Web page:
Wounded Warriors: Michigan State at Wisconsin
The [real] season starts Saturday. Coming to town are the wounded Michigan State Spartans. Fresh off a heart-breaking loss to Notre Dame, the week after a collapse against Central Michigan, they need a win, especially with recharged, in-state rival Michigan looming next week.
In the Alvarez Era, Wisconsin holds a slight lead (8-7), but the home team has won the last four games, starting with the 2003, 35-point blowout in Madison that took Michigan State out of the top 25. They returned the favor in East Lansing the next year, ending Wisconsin’s last, best Rose Bowl bid, also by a 35-point margin.
Wisconsin pulled out a squeaker at home in 2007. They capitalized on Badger errors and kicked the winning field goal at the gun last year in East Lansing.
Will the home field advantage hold up this year?
For a 1-2 team, there’s a lot to like about the Spartans. There’s a reason they were picked to finish 3rd in the Big Ten during media days. The Spartans are a well-balanced, well-coached team with solid, if not spectacular talent.
Before the season began, this game was circled as the Badgers’ early barometer. It still is.
Michigan State may have the best middle linebacker in the conference in Greg Jones. Is he enough? Dantonio built his career on solid defense, and as a Tressel disciple, his defense is always solid.
But not spectacular.
Even without Notre Dame’s biggest offensive playmaker, the Irish were able to move the ball on MSU nearly at will last week. Last week’s game is a scheming advantage to the Badgers’ offensive coordinator Paul Chryst.
While the talent level is different, the Badger offensive scheme, especially in the Tolzien era, looks a lot like the Notre Dame’s. With the exception of the Wildcat, Wisconsin does everything on offense that Notre Dame did last week.
Now, as much as I like Scott Tolzien, he’s no Jimmy Clausen. And as much as I like Isaac Anderson and Nick Toon, neither play at the level of Michael Floyd and Golden Tate. Graham, on the other hand, probably is as good as Rudolph (if not as athletic), and our tight end depth is better than Notre Dame’s.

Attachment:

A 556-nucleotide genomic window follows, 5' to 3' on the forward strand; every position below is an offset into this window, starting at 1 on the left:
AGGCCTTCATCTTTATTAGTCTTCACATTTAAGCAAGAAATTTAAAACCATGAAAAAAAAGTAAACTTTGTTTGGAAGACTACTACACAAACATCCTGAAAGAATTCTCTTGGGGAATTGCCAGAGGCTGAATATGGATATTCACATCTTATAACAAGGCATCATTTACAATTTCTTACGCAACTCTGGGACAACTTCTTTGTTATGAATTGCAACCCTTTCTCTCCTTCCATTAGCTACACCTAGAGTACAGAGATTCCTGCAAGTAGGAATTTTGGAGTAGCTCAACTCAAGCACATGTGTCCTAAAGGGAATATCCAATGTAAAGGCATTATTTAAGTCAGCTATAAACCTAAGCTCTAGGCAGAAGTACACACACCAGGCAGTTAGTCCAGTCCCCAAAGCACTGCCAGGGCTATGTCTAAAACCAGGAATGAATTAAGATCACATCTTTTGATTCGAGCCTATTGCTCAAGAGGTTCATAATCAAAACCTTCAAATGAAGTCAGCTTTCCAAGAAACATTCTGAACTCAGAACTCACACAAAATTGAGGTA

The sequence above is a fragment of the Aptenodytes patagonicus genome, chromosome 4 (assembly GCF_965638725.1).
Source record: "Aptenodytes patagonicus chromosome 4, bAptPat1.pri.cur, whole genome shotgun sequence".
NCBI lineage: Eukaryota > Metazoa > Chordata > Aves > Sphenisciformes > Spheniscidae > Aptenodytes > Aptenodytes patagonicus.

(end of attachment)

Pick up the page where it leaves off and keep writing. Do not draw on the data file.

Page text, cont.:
Between passing out of two-tight end sets, and employing Moore, Gilreath, and Jefferson to spread the field, the Badgers should find some success through the air. Just as the Irish did last week, the Badgers should come out looking to spread the field and throwing short, controlled passes out of quick drops.
On the ground? Again, Jones’s nine tackles notwithstanding, the Irish were able to run on Sparty. However, with the present state of our offensive line, the Badgers will have more trouble.
Also, our backs are a different kind than MSU saw last week. Notre Dame runs smaller, quicker backs, whereas ours are big bruisers. Nonetheless, it was up the middle—Greg Jones or not—that ND found space to run, and that’s where the Badgers need to go, too.
The bottom line is if Tolzien gets things going early through the air, the Badgers will move the ball and score points (assuming we don’t fumble six times).
That’s the good news. Here’s the bad:
Quick, name the top two quarterbacks for efficiency in the Big Ten? Kirk Cousins (MSU, 164.3) and Scott Tolzien (161.8). Who woulda thunk it?
In many ways, the MSU offense is like ours. After a dominating run game last season, and despite an unsettled quarterback competition at the outset of the season, MSU throws the ball better than they run it. Kirk Cousins, though a first-year starter, is the reason why. Moreover, like ND for Chryst, MSU can take a long look at what Fresno State did against us as they run a similar offense to the Bulldogs.
MSU’s receivers aren’t as flashy as the ones we saw from Fresno State, but they are capable (currently second and third in the Big Ten in receiving) and will test our shaky secondary. Against Notre Dame’s corners (who are much more athletic than ours), Cousins went 23 of 35, for 302 yards, and a touchdown.
This is a major concern.